One of the most cost-effective energy efficiency improvement strategies a municipality can use is building retuning. Due to wear and tear, changes in use, or improper maintenance, buildings can become less efficient over time unless they are regularly monitored and maintained to maximize efficiency. The process of building retuning allows trained professionals to identify and address these inefficiencies through relatively low-cost maintenance actions and performance improvements.
Building retuning is a skill that can be learned through training on best practices, monitoring tools, and specialized equipment. Penn State’s Pennsylvania Technical Assistance Program (PennTAP) offers organizations and municipalities in-person and virtual technical assistance consulting, training, and other resources on a variety of topics, including building retuning.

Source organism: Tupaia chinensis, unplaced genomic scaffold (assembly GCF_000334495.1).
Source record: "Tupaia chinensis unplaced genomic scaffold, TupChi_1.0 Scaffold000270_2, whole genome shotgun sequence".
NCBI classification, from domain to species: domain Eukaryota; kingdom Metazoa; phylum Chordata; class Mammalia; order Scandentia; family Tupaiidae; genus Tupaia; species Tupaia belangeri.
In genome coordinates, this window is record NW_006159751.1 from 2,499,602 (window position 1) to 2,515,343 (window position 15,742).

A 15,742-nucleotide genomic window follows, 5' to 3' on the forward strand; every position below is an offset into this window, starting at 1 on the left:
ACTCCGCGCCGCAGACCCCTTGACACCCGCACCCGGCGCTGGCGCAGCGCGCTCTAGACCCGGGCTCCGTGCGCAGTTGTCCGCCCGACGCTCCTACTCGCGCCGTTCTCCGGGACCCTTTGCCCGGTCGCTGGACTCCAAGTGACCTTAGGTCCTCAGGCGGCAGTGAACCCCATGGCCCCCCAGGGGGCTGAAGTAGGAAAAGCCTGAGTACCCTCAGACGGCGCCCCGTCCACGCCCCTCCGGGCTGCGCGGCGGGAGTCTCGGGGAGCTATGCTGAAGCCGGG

Municipalities can strengthen their own construction standards by adopting a formal policy committing the government to certain standards of green construction on all new construction or major renovation projects it undertakes. While a number of green building standards exist for use by builders, the International Green Construction Code (IgCC) and Leadership in Energy and Environmental Design (LEED) standards are two widely used resources for improving environmental performance in the built environment of a community. The IgCC in particular provides a useful building code that can be adopted directly by municipalities to save the time and resources needed to create an environmentally responsible and impactful custom code.